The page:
North America

Sandy kills 48, leaves over 8.2 million in the dark in US

Superstorm Sandy, the most devastating storm in decades to hit the United States, has killed at least 48 people and left millions without power across the northeastern US.

On Tuesday, President Barack Obama described the destruction and loss of lives as “heartbreaking for the nation” and warned of further damage yet to come. “This storm is not yet over,” he added.

Sandy has been described as a hybrid “superstorm” created by an Arctic jet stream wrapping itself around a tropical storm.

The storm has killed at least 117 people since Wednesday, most of them in Haiti as it was charging through the Caribbean.

Deaths were reported in the US states of New York, New Jersey, Pennsylvania, North Carolina, West Virginia, and Maryland.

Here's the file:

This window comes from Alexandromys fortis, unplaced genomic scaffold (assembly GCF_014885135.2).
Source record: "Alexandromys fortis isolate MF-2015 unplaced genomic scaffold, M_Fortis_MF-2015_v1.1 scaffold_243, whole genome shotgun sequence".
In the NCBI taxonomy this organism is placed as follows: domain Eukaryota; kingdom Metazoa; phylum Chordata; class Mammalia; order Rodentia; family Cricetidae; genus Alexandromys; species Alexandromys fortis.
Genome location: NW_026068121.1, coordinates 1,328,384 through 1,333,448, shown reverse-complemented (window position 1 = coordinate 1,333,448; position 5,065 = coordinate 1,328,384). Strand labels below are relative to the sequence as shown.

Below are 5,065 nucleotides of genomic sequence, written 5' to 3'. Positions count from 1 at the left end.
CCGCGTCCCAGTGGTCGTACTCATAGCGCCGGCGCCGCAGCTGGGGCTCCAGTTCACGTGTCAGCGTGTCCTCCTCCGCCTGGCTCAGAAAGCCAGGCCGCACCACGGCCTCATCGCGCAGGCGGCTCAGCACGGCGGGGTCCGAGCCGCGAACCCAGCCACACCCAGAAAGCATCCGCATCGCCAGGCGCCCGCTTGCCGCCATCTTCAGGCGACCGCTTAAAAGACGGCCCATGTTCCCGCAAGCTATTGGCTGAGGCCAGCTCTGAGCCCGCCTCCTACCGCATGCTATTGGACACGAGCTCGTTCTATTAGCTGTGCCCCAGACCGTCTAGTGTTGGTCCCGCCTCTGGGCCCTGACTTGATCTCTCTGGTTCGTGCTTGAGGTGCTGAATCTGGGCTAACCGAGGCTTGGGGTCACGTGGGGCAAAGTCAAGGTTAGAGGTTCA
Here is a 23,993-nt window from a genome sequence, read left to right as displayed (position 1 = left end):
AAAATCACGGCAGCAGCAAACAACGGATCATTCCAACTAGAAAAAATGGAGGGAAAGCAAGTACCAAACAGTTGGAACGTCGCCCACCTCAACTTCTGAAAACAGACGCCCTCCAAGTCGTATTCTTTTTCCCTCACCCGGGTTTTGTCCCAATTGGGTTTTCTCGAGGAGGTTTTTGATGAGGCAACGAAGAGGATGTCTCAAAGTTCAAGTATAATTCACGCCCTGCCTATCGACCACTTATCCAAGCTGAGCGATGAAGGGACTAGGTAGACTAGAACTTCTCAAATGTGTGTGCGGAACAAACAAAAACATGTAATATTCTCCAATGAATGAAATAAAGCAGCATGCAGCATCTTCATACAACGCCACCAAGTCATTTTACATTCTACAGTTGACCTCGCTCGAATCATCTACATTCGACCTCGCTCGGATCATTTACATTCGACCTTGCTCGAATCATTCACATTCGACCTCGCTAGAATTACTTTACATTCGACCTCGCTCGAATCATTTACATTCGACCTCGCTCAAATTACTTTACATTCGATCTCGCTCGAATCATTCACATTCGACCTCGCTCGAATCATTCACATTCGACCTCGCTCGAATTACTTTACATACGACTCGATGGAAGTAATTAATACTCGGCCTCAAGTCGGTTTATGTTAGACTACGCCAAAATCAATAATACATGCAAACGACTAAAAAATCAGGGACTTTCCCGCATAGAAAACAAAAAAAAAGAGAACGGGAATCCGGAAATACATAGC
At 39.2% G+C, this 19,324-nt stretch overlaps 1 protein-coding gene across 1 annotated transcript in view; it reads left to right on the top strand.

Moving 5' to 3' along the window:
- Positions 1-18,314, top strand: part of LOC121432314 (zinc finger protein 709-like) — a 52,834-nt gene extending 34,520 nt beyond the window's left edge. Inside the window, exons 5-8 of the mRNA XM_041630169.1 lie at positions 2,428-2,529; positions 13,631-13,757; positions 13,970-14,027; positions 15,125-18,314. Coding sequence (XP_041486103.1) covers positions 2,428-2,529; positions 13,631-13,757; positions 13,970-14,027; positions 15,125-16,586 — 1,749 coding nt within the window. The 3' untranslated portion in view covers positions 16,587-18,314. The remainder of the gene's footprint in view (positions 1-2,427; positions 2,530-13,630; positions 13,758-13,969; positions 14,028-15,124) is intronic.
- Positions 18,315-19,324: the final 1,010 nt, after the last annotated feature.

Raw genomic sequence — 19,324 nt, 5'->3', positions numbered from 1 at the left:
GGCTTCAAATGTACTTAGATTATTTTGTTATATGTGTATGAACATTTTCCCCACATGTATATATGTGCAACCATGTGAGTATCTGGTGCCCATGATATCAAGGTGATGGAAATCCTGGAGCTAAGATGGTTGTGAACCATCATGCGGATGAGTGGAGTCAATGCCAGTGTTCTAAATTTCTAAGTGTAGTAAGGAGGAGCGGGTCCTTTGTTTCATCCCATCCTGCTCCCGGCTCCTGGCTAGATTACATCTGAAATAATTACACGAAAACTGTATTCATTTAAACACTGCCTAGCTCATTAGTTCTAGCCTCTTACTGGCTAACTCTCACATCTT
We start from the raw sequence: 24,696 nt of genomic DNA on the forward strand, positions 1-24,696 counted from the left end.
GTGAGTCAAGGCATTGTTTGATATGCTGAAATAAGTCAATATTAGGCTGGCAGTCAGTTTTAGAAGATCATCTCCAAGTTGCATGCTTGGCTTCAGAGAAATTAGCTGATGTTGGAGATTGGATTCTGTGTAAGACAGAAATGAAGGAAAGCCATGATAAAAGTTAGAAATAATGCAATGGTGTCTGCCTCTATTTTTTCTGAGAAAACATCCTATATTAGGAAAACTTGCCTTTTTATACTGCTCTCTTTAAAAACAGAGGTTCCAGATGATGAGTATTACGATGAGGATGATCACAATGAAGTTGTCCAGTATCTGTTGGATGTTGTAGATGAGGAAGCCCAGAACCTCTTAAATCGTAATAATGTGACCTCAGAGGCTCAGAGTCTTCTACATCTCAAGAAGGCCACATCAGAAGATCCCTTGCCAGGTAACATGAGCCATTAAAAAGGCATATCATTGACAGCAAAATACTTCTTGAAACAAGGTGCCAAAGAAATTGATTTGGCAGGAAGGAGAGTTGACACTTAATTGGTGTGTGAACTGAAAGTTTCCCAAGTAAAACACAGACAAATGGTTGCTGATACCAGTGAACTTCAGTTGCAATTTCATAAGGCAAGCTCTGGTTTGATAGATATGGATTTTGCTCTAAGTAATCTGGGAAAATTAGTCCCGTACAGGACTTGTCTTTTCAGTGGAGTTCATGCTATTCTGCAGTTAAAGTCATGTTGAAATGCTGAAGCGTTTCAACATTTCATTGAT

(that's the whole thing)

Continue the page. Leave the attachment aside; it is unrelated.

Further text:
“This was a devastating storm, maybe the worst that we have ever experienced,” New York City Mayor Michael Bloomberg said at a news conference.

The storm plunged more than 8.2 million people into darkness, more than three million of them in New York and New Jersey. It also forced the shutdown of public transit, schools, airlines, and financial markets in the East Coast’s largest cities.

In New Jersey, officials warned that residents should be prepared to live without electricity for more than a week.

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